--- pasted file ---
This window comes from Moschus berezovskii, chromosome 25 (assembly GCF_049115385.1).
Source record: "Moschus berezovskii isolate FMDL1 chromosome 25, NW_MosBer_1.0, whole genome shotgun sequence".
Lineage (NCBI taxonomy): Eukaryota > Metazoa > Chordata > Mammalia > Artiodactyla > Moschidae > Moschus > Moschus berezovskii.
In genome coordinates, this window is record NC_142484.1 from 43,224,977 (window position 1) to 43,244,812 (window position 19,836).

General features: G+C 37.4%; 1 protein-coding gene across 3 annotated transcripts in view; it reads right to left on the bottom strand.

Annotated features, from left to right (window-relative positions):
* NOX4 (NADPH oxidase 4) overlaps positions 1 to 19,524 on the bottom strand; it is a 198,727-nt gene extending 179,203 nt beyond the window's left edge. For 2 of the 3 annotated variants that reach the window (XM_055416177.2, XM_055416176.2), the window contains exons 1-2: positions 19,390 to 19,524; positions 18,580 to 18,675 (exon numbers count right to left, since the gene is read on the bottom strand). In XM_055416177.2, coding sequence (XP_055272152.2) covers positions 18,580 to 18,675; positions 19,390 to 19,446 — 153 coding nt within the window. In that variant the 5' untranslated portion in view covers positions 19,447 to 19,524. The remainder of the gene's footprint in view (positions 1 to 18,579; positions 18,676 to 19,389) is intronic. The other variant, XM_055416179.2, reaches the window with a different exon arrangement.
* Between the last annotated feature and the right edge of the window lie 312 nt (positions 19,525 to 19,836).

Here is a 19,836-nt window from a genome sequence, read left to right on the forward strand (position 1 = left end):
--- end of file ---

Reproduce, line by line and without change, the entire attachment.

This window comes from Moschus berezovskii, chromosome 25 (assembly GCF_049115385.1).
Source record: "Moschus berezovskii isolate FMDL1 chromosome 25, NW_MosBer_1.0, whole genome shotgun sequence".
Lineage (NCBI taxonomy): Eukaryota > Metazoa > Chordata > Mammalia > Artiodactyla > Moschidae > Moschus > Moschus berezovskii.
In genome coordinates, this window is record NC_142484.1 from 43,224,977 (window position 1) to 43,244,812 (window position 19,836).

General features: G+C 37.4%; 1 protein-coding gene across 3 annotated transcripts in view; it reads right to left on the bottom strand.

Annotated features, from left to right (window-relative positions):
* NOX4 (NADPH oxidase 4) overlaps positions 1 to 19,524 on the bottom strand; it is a 198,727-nt gene extending 179,203 nt beyond the window's left edge. For 2 of the 3 annotated variants that reach the window (XM_055416177.2, XM_055416176.2), the window contains exons 1-2: positions 19,390 to 19,524; positions 18,580 to 18,675 (exon numbers count right to left, since the gene is read on the bottom strand). In XM_055416177.2, coding sequence (XP_055272152.2) covers positions 18,580 to 18,675; positions 19,390 to 19,446 — 153 coding nt within the window. In that variant the 5' untranslated portion in view covers positions 19,447 to 19,524. The remainder of the gene's footprint in view (positions 1 to 18,579; positions 18,676 to 19,389) is intronic. The other variant, XM_055416179.2, reaches the window with a different exon arrangement.
* Between the last annotated feature and the right edge of the window lie 312 nt (positions 19,525 to 19,836).

Here is a 19,836-nt window from a genome sequence, read left to right on the forward strand (position 1 = left end):